clock menu more-arrow no yes mobile
Angela Nikolau and Ivan Beerkus kissing on a crane high above a city Image: Sundance

Filed under:

Skywalkers: A Love Story might be BS, but I’m buying it

This rooftopping doc has a long way to fall

Zosha Millman (she/her) manages TV coverage at Polygon as TV editor, but will happily write about movies, too. She’s been working as a journalist for more than 10 years.

This initial report on Skywalkers: A Love Story comes from our team following the premieres at the 2024 Sundance Film Festival. We’ll update this piece when there’s more information about the movie’s release.

Logline

This documentary follows two people who “rooftop” as a hobby — that is, they illegally climb to the tops of really tall buildings and structures. After falling in love, they decide to attempt to scale the second-tallest building in the world.

Longerline

Have you ever walked around and seen a rocky chimney or some scaffolding and thought, I could just climb that? This is a documentary about the people who follow up on that thought, letting it take them to higher and higher rooftops until they’re scaling arenas, office buildings, skyscrapers, and more.

Angela Nikolau and Ivan Beerkus are rooftoppers who got into the scene in different ways. (Her: being raised by circus performers. Him: a desire to get higher than anyone else.) They both start to make a decent living through rooftopping (sponsors, baby!), eventually working together and starting a relationship. Skywalkers tracks the highs and lows of their relationship — all before they attempt their most dangerous and difficult climb yet, of the world’s second-tallest building: Kuala Lumpur’s Merdeka 118.

What’s Skywalkers: A Love Story trying to do?

Angela Nikolau and Ivan Beerkus kissing on the top of a building. You can really see all the way down and it’s a bit nauseating Image: Sundance Institute

This documentary is most dominantly trying to do exactly what it sounds like, at least after you push through the Star Wars jokes. It’s telling a love story, and a fairly traditional one at that, even if it is full of scenes and views fit to make your stomach clench. More than in most documentaries, the rooftopping pair come to feel like they’re playing out a classic rom-com storyline about two professionals in love, just with scenes on the tippy-top of a tall building instead of its observation deck. Ivan becomes more cautious as the relationship goes on, more conscientious of just how much there is to lose on any of their climbs. Angela wants to feel freer and less encumbered, and to keep hitting new highs.

Does Skywalkers live up to its premise?

It does, successfully managing to give viewers all sorts of fluttery feelings: the gushy kind and the acrophobia kind. This isn’t exactly a love story for the ages; at times, the answers to Angela’s and Ivan’s problems feel so clear that the audience might want to grab them by the shoulders and tell them how simple things could be if they would just communicate a little better. But that all suggests how effectively Skywalkers works at presenting these characters in a clear-eyed, open way, with full credit to both Angela and Ivan, and co-directors Jeff Zimbalist and Maria Bukhonina.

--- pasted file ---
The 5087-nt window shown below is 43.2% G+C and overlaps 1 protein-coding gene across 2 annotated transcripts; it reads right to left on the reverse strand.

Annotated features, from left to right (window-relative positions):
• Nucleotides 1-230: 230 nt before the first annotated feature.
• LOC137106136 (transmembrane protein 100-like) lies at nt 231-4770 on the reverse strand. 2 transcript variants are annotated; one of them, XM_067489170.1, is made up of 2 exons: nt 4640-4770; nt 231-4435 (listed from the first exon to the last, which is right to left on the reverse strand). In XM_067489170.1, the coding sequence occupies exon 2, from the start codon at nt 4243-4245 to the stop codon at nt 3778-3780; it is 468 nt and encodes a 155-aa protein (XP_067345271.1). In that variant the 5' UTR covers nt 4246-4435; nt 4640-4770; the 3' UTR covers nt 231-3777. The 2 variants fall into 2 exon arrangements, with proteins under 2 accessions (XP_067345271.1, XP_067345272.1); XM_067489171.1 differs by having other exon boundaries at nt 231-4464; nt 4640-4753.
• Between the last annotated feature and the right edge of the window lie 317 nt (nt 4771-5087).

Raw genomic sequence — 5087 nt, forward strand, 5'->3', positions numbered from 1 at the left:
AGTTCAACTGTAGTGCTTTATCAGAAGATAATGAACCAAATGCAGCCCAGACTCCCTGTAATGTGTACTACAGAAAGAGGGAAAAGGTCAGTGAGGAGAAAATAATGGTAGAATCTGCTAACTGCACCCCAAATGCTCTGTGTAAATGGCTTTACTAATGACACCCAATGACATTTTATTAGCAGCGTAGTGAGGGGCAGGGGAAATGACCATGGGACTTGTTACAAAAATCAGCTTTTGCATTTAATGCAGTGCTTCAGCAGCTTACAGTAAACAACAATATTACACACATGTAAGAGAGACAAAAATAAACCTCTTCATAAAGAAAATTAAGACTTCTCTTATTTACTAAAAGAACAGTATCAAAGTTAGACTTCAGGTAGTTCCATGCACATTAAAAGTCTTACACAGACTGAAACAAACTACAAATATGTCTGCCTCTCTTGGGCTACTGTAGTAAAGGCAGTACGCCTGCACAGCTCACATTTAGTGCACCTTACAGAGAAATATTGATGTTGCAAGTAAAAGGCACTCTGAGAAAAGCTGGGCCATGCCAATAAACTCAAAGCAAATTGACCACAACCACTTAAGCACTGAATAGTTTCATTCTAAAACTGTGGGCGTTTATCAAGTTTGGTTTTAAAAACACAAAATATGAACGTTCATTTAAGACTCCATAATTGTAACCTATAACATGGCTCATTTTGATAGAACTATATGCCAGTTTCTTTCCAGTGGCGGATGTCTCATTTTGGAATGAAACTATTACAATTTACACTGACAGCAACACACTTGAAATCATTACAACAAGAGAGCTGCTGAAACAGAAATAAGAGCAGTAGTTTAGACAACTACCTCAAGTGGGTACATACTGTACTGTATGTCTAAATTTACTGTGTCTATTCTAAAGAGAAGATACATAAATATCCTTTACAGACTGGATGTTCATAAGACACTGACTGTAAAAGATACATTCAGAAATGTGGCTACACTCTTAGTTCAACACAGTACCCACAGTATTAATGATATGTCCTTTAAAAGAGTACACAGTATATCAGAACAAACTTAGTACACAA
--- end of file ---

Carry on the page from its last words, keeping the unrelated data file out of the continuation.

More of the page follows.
The quote that says it all

A thought iterated throughout the movie, but most clearly said in the post-screening Q&A at Sundance: Zimbalist said that the thought when making this film was always that it was not about “a fear of falling from a great height; it’s about a fear of falling in love.”

Angela Nikolau and Ivan Beerkus posing while sitting on the side of a building together Image: Sundance Institute
A close up of Angela Nikolau looking concerned, with Ivan Beerkus looking through binoculars behind her Image: Sundance Institute

Most memeable moment

True to form, Skywalkers has plenty of high-altitude shots designed to make your insides squirm. But perhaps the funniest is when the pair is attempting to climb a structure and Angela encourages Vanya to force a door open. “Do you want me to break it on camera?” he asks glibly, as if they are not already engaged in an illegal activity that’s openly being filmed.

Is Skywalkers good?

A lot about Skywalkers feels legitimately thrilling, even beyond the heights. Docs like this can get a lot out of simply being in the right place at the right time, following the exact person you want showing you the world. Skywalkers gets that in a few ways from its central duo, and the sheer amount of footage of them makes for an impressive visual library to draw from.

It is hard to shake the constant reminder that these people are influencers — they know how to craft a narrative, and more importantly, they know how to tell a story that is merely informed by the truth. They film themselves for a living. They craft their own image, from their viewfinder to the viewer’s Instagram feed. That provides this story with its fuel — those images! And going back so long! I mean! But it also creates a slight pall over how well narrativized the whole thing is. The whole project could very possibly be a bit of bullshit, gussied up with some savvy media manipulation.

And yet still, dear reader, I fell! It helps a lot that the filmmakers have footage of the couple and their climbs going back to 2015. That sense of scale does a lot to put their growth, both personally and professionally, on full display. When the couple gets into a fight at the top of a skyscraper spire, it’s hard not to feel like airing your dirty laundry that high up earns a bit more dizziness from the audience.

When can we see it?

Netflix acquired Skywalkers: A Love Story out of Sundance, though it has no release date yet.